Airport Body Scanners: Pilots Urged to Opt Out
Should pilots have to pass through the same security checks as other passengers? Passengers have already been upset enough about TSA screening and body scanners. Now pilots and flight attendants are calling for a "pat-down opt out day." They are upset about being subjected to a privacy-invading new body scanner that may have unsafe radiation levels. The only other option is a new kind of pat down that has made many people uncomfortable. Some have called it "disgraceful for a pilot in uniform."
Currently pilots must choose between controversial full-body scanners or a very hands-on "enhanced pat-down". Now unions representing U.S. Airways, American Airlines pilots as well as flight attendants are advising members to opt out of full body scans, even if the alternative means having their genitals touched. But pilots see it as a false choice, and say they don't like either of the options.
The reactions to the new procedures have been strong. One pilot, Captain Mike Cleary, said, "The words this pilot used to describe the incident included 'sexual molestation,' and in the aftermath of trying to recover, this pilot reported that he had literally vomited in his own driveway while contemplating going back to work and facing the possibility of a similar encounter with the TSA."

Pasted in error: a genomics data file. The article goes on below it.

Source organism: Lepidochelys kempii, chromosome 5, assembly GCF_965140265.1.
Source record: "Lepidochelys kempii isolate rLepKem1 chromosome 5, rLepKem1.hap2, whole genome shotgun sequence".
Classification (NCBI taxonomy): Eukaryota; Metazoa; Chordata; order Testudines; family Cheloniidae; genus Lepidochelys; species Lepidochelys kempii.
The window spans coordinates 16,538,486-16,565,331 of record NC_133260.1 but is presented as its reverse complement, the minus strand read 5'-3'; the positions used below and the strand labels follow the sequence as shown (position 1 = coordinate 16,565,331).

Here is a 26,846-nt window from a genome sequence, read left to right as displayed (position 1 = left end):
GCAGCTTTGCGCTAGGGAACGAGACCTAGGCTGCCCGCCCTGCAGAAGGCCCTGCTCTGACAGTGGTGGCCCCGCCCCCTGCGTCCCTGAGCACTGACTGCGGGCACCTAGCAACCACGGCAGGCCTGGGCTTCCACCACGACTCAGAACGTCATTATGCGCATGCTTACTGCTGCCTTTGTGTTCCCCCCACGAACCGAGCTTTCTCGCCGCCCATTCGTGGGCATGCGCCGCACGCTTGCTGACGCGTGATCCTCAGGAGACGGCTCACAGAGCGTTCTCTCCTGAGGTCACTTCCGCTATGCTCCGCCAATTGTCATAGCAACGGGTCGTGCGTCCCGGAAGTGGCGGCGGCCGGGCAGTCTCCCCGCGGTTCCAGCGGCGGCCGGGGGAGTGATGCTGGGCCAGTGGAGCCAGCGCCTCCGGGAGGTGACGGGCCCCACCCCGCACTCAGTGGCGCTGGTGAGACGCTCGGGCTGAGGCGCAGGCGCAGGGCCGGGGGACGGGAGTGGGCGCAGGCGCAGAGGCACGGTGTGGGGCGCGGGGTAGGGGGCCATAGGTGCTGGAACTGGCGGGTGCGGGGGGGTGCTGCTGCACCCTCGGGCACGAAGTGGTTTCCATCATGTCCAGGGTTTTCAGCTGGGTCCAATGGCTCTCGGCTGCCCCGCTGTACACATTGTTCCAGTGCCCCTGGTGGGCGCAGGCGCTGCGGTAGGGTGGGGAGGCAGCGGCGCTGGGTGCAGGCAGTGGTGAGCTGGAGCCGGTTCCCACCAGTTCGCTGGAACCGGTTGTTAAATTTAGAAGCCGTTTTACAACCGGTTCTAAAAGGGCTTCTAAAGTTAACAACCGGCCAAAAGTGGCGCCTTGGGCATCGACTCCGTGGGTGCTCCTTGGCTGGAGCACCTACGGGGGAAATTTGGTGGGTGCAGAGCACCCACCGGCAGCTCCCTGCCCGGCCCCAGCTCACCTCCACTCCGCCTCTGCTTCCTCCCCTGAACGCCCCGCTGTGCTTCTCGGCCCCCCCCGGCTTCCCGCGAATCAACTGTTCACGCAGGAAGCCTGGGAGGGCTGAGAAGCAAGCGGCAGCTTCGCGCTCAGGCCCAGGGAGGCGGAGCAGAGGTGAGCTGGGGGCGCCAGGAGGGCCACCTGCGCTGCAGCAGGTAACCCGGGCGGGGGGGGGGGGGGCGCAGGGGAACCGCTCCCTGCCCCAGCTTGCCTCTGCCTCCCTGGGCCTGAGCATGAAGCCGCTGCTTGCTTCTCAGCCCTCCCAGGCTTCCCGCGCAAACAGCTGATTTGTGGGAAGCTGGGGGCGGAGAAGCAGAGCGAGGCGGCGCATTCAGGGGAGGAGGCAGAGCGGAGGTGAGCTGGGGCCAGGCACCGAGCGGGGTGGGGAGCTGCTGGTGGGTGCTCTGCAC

Cleary has instructed pilots not to submit to the new Advanced Imaging Technology screening because the USAPA believes that it may subject pilots to significant health risks.
"Pilots really should never have been subjected to this type of screening, ever. Because when we walk through these machines, within a few hundred yards we get into what potentially could be the biggest weapon on the airport, and that's the airplane," said James Ray, a US Airways captain and spokesman for USAPA, CNN reports.
- Unions urge pilots to avoid body scanners at airports (LA Times)
- Search and Seizure (FindLaw)
- Air Travel FAQ (FindLaw)
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